Router(config)# snmp-server user customer1 group1 v1

Configures a new user to an SNMP group.

Step 4 

snmp-server group group-name {v1 | v2c | v3 {auth | noauth | priv}} [context context-name] [read read-view] [write write-view] [notify notify-view] [access [ipv6 named-access-list] [acl-number | acl-name]]

Example:

Router(config)# snmp-server group group1 v1 context context1 read view1 write view1 notify view1

Configures a new SNMP group or a table that maps SNMP users to SNMP views.

Use the context context-name keyword argument pair to associate the specified SNMP group with a configured SNMP context.

Step 5 

snmp-server view view-name oid-tree {included | excluded}

Example:

Router(config)# snmp-server view view1 ipForward included

Creates or updates a view entry.

Step 6 

snmp-server enable traps [notification-type] [vrrp]

Example:

Router(config)# snmp-server enable traps

Enables all SNMP notifications (traps or informs) available on your system.

Step 7 

snmp-server community string [view view-name] [ro | rw] [ipv6 nacl] [access-list-number | extended-access-list-number | access-list-name]

Example:

Router(config)# snmp-server community public view view1 rw

Sets up the community access string to permit access to the SNMP.

Step 8 

snmp-server host {hostname | ip-address} [vrf vrf-name] [traps | informs] [version {1 | 2c | 3 [auth | noauth | priv]}] community-string [udp-port port] [notification-type]

Example:

Router(config)# snmp-server host 10.0.0.1 vrf vrf1 public udp-port 7002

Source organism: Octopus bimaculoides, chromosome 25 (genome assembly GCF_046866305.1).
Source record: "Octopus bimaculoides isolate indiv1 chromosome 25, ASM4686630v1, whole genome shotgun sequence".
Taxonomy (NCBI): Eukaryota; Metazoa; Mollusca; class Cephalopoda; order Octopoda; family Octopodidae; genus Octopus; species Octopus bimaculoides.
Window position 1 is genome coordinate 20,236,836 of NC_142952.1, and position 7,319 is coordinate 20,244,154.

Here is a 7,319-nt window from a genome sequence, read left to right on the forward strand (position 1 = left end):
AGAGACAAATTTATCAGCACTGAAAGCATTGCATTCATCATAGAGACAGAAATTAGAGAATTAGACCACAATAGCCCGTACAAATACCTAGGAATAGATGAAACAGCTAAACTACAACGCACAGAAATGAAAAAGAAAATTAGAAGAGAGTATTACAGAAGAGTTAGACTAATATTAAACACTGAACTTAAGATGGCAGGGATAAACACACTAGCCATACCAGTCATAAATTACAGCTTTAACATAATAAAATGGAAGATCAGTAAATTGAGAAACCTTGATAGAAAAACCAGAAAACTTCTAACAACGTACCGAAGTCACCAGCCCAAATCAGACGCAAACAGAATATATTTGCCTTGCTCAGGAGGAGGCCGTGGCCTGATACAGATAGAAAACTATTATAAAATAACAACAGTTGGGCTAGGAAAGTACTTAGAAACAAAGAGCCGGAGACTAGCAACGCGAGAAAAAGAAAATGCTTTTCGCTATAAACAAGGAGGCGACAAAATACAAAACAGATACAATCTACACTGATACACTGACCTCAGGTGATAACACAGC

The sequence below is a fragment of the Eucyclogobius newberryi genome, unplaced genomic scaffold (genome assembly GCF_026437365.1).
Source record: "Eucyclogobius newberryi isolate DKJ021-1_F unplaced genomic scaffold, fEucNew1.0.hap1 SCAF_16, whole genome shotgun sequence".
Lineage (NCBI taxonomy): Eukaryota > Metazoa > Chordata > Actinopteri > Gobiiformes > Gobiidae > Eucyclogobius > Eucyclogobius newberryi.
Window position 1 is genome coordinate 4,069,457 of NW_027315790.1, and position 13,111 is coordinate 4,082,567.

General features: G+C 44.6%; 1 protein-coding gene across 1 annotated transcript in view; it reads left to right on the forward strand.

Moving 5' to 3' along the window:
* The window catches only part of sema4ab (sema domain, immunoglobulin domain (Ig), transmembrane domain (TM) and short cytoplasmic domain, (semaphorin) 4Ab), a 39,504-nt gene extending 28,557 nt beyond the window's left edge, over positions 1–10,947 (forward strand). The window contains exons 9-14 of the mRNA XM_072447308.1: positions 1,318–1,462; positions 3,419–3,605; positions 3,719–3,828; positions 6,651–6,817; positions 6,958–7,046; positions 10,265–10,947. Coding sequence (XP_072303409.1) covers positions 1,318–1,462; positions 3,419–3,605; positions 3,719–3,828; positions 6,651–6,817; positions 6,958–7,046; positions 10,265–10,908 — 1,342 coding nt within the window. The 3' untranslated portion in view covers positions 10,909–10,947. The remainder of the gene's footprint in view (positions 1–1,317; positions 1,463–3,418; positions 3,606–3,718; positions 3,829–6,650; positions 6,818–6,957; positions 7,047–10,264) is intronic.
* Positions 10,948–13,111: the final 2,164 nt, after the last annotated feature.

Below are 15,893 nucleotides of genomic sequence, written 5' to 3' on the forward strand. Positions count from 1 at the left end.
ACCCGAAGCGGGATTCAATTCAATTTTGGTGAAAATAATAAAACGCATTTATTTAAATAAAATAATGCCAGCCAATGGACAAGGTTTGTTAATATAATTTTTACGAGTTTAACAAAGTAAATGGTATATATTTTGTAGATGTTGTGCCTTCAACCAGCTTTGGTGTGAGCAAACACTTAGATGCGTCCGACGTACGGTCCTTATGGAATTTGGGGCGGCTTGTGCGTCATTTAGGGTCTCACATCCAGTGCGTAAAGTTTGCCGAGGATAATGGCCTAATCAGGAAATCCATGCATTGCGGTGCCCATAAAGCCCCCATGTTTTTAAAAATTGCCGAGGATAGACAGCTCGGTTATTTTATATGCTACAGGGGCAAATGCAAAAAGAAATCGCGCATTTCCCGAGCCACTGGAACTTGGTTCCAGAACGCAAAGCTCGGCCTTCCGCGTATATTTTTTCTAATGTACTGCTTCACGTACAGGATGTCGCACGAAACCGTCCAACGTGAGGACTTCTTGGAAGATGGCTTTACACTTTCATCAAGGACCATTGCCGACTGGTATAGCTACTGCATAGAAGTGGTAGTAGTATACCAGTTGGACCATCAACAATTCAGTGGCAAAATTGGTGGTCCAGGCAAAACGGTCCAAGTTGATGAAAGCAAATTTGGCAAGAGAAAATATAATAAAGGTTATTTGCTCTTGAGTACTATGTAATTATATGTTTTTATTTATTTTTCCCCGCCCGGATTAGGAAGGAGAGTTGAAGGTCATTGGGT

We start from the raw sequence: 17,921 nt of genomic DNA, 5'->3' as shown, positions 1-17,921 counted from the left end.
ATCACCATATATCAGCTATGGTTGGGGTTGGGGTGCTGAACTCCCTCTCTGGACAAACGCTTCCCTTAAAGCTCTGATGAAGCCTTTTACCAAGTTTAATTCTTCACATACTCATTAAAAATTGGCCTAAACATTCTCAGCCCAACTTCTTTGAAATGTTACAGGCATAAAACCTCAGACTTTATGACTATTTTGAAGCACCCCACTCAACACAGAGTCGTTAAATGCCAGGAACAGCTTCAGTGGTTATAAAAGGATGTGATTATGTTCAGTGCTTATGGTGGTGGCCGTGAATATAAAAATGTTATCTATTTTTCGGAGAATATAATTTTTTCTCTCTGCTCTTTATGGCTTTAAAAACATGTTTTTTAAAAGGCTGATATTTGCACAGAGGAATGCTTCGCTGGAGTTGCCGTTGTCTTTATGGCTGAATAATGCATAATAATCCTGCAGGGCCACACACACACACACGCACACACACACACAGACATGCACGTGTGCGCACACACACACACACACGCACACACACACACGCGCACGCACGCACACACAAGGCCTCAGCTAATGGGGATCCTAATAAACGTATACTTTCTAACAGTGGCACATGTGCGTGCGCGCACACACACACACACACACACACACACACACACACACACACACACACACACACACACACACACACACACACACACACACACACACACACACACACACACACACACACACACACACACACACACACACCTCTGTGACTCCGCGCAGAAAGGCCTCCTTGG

Specifies the recipient of an SNMP notification operation.

Step 9 

snmp mib community-map community-name [context context-name] [engineid engine-id] [security-name security-name] [target-list upn-list-name]

Example:

Router(config)# snmp mib community-map community1 context context1 target-list commAVpn

Associates an SNMP community with an SNMP context, Engine ID, or security name.

Step 10 

snmp mib target list vpn-list-name {vrf vrf-name | host ip-address}

Example:

Router(config)# snmp mib target list commAVpn vrf vrf1

Creates a list of target VRFs and hosts to associate with an SNMP community.

Step 11 

no snmp-server trap authentication vrf

Example:

Router(config)# no snmp-server trap authentication vrf

(Optional) Disables all SNMP authentication notifications (traps and informs) generated for packets received on VRF interfaces.

Use this command to disable authentication traps only for those packets on VRF interfaces with incorrect community associations.

Configuration Examples for SNMP Support over VPNs—Context-Based Access Control

This section provides the following configuration example:

Example: Configuring Context-Based Access Control

Example: Configuring Context-Based Access Control

The following configuration example shows how to configure the SNMP Support over VPNs—Context-Based Access Control feature for SNMPv3:


Note In Cisco IOS Release 15.0(1)M and later releases, the context command is replaced by the snmp context command. See the Network Management Command Reference for more information.